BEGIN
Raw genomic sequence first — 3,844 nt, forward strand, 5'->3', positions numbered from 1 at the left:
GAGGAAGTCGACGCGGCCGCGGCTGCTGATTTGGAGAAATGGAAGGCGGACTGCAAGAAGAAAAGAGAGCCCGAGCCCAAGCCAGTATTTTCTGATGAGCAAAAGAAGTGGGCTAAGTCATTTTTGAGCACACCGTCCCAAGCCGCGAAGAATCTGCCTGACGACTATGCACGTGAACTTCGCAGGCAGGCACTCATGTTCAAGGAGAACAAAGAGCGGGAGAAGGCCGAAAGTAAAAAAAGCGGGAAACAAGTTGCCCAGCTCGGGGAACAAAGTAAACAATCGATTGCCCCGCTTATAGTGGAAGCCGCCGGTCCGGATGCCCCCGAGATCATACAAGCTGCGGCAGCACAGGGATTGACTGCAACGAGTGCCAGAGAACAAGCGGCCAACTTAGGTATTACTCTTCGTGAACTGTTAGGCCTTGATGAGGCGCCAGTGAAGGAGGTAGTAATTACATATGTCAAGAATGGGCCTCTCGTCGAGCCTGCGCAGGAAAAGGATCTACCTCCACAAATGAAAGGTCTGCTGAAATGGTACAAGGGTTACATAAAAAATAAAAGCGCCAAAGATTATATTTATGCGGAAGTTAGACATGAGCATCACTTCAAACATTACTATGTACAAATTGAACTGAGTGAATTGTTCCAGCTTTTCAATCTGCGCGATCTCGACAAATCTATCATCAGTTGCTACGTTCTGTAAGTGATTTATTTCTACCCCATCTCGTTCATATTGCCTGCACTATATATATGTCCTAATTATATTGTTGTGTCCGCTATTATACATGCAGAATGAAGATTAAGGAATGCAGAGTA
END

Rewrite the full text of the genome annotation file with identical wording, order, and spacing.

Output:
Raw genomic sequence first — 3,844 nt, forward strand, 5'->3', positions numbered from 1 at the left:
GAGGAAGTCGACGCGGCCGCGGCTGCTGATTTGGAGAAATGGAAGGCGGACTGCAAGAAGAAAAGAGAGCCCGAGCCCAAGCCAGTATTTTCTGATGAGCAAAAGAAGTGGGCTAAGTCATTTTTGAGCACACCGTCCCAAGCCGCGAAGAATCTGCCTGACGACTATGCACGTGAACTTCGCAGGCAGGCACTCATGTTCAAGGAGAACAAAGAGCGGGAGAAGGCCGAAAGTAAAAAAAGCGGGAAACAAGTTGCCCAGCTCGGGGAACAAAGTAAACAATCGATTGCCCCGCTTATAGTGGAAGCCGCCGGTCCGGATGCCCCCGAGATCATACAAGCTGCGGCAGCACAGGGATTGACTGCAACGAGTGCCAGAGAACAAGCGGCCAACTTAGGTATTACTCTTCGTGAACTGTTAGGCCTTGATGAGGCGCCAGTGAAGGAGGTAGTAATTACATATGTCAAGAATGGGCCTCTCGTCGAGCCTGCGCAGGAAAAGGATCTACCTCCACAAATGAAAGGTCTGCTGAAATGGTACAAGGGTTACATAAAAAATAAAAGCGCCAAAGATTATATTTATGCGGAAGTTAGACATGAGCATCACTTCAAACATTACTATGTACAAATTGAACTGAGTGAATTGTTCCAGCTTTTCAATCTGCGCGATCTCGACAAATCTATCATCAGTTGCTACGTTCTGTAAGTGATTTATTTCTACCCCATCTCGTTCATATTGCCTGCACTATATATATGTCCTAATTATATTGTTGTGTCCGCTATTATACATGCAGAATGAAGATTAAGGAATGCAGAGTA